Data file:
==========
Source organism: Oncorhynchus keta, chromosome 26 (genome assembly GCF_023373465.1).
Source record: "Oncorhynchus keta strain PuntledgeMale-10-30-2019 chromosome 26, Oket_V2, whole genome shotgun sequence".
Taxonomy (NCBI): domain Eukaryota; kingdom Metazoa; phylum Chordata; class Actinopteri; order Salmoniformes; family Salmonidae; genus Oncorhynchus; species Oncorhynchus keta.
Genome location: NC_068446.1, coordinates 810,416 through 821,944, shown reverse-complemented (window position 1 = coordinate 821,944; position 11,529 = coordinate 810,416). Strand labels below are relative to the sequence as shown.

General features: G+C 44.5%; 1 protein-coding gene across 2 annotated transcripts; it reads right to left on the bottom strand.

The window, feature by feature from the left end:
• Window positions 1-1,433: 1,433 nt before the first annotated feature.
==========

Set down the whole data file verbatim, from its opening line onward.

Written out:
Source organism: Oncorhynchus keta, chromosome 26 (genome assembly GCF_023373465.1).
Source record: "Oncorhynchus keta strain PuntledgeMale-10-30-2019 chromosome 26, Oket_V2, whole genome shotgun sequence".
Taxonomy (NCBI): domain Eukaryota; kingdom Metazoa; phylum Chordata; class Actinopteri; order Salmoniformes; family Salmonidae; genus Oncorhynchus; species Oncorhynchus keta.
Genome location: NC_068446.1, coordinates 810,416 through 821,944, shown reverse-complemented (window position 1 = coordinate 821,944; position 11,529 = coordinate 810,416). Strand labels below are relative to the sequence as shown.

General features: G+C 44.5%; 1 protein-coding gene across 2 annotated transcripts; it reads right to left on the bottom strand.

The window, feature by feature from the left end:
• Window positions 1-1,433: 1,433 nt before the first annotated feature.